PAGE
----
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Computation with finite stochastic chemical reaction networks
 Natural Computing
, 2008
"... Abstract. A highly desired part of the synthetic biology toolbox is an embedded chemical microcontroller, capable of autonomously following a logic program specified by a set of instructions, and interacting with its cellular environment. Strategies for incorporating logic in aqueous chemistry have ..."
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Cited by 49 (14 self)
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Abstract. A highly desired part of the synthetic biology toolbox is an embedded chemical microcontroller, capable of autonomously following a logic program specified by a set of instructions, and interacting with its cellular environment. Strategies for incorporating logic in aqueous chemistry have focused primarily on implementing components, such as logic gates, that are composed into larger circuits, with each logic gate in the circuit corresponding to one or more molecular species. With this paradigm, designing and producing new molecular species is necessary to perform larger computations. An alternative approach begins by noticing that chemical systems on the small scale are fundamentally discrete and stochastic. In particular, the exact molecular counts of each molecular species present, is an intrinsically available form of information. This might appear to be a very weak form of information, perhaps quite difficult for computations to utilize. Indeed, it has been shown that errorfree Turing universal computation is impossible in this setting. Nevertheless, we show a design of a chemical computer that achieves fast and reliable Turinguniversal computation using molecular counts. Our scheme uses only a small number of different molecular species to do computation of arbitrary complexity. The total probability of error of the computation can be made arbitrarily small (but not zero) by adjusting the initial molecular counts of certain species. While physical implementations would be difficult, these results demonstrate that molecular counts can be a useful form of information for small molecular systems such as those operating within cellular environments. Key words. stochastic chemical kinetics; molecular counts; Turinguniversal computation; probabilistic computation 1. Introduction. Many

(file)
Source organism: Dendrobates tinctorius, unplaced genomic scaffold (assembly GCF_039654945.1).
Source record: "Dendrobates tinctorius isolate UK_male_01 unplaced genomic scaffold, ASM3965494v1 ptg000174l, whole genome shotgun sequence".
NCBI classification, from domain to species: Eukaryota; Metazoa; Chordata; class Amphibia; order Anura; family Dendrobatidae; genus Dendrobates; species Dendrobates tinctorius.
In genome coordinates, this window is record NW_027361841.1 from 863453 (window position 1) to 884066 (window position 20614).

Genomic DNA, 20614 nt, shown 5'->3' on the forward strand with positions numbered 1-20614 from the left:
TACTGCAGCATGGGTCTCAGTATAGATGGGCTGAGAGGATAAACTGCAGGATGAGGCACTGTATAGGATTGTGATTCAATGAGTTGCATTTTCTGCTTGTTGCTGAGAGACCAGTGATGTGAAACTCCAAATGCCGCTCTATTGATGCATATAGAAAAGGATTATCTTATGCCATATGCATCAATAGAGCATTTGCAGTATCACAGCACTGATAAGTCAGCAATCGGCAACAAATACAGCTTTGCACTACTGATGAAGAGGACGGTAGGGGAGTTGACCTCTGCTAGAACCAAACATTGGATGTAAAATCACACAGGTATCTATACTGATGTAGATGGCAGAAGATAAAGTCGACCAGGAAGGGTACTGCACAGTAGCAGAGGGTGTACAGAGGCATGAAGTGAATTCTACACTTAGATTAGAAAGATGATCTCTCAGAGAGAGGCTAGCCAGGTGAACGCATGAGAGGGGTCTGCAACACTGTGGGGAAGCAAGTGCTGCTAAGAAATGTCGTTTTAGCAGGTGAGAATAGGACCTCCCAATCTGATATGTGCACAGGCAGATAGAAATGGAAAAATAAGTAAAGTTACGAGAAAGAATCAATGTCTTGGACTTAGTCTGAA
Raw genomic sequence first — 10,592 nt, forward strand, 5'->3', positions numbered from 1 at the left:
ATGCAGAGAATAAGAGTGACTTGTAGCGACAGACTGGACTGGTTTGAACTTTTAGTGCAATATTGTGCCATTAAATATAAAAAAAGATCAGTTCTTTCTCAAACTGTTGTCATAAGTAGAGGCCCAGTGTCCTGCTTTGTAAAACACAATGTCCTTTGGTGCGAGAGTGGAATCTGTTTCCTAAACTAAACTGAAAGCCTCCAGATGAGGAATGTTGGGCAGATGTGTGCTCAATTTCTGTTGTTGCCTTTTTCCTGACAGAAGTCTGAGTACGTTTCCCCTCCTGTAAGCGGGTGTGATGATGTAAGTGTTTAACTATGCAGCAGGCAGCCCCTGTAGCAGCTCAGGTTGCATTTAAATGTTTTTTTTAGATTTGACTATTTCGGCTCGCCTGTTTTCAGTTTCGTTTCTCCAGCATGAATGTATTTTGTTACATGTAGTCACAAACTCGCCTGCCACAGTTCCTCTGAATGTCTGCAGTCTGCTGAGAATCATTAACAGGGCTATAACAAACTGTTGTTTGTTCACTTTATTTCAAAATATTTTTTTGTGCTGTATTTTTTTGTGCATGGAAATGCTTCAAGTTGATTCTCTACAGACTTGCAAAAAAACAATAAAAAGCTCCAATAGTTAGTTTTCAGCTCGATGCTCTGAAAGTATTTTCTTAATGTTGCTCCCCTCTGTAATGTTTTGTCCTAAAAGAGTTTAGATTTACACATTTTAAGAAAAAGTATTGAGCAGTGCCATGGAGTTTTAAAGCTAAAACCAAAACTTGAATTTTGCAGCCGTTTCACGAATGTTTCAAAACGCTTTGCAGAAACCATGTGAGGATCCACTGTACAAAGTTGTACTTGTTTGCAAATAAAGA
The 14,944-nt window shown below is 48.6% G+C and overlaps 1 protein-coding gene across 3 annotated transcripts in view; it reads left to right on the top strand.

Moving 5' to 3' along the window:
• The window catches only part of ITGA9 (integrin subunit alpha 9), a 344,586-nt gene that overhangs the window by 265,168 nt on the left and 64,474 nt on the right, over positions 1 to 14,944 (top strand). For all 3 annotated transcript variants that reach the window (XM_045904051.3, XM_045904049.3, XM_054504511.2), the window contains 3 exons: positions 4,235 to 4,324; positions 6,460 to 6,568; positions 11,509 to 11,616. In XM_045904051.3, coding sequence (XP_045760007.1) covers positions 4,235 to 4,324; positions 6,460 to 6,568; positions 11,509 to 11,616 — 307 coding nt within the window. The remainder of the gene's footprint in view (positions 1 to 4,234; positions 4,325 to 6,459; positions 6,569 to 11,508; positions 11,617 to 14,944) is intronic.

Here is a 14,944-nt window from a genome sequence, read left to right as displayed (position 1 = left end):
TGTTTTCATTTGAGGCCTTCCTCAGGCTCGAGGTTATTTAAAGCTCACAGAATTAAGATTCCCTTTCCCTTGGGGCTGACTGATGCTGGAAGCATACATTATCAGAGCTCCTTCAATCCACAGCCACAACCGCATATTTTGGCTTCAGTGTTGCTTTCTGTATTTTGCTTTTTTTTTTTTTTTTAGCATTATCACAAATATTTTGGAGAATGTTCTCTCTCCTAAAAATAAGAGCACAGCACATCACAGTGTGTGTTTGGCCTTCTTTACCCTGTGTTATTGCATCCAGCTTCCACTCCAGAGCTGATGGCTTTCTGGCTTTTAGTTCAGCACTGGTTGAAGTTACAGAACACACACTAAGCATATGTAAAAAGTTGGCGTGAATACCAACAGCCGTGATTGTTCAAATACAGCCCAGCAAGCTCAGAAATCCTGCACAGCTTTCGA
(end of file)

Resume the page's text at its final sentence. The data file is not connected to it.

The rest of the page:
Programmability of Chemical Reaction Networks
"... Summary. Motivated by the intriguing complexity of biochemical circuitry within individual cells we study Stochastic Chemical Reaction Networks (SCRNs), a formal model that considers a set of chemical reactions acting on a finite number of molecules in a wellstirred solution according to standard c ..."
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Cited by 25 (6 self)
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Summary. Motivated by the intriguing complexity of biochemical circuitry within individual cells we study Stochastic Chemical Reaction Networks (SCRNs), a formal model that considers a set of chemical reactions acting on a finite number of molecules in a wellstirred solution according to standard chemical kinetics equations. SCRNs have been widely used for describing naturally occurring (bio)chemical systems, and with the advent of synthetic biology they become a promising language for the design of artificial biochemical circuits. Our interest here is the computational power of SCRNs and how they relate to more conventional models of computation. We survey known connections and give new connections between SCRNs and
Robust Stochastic Chemical Reaction Networks and Bounded TauLeaping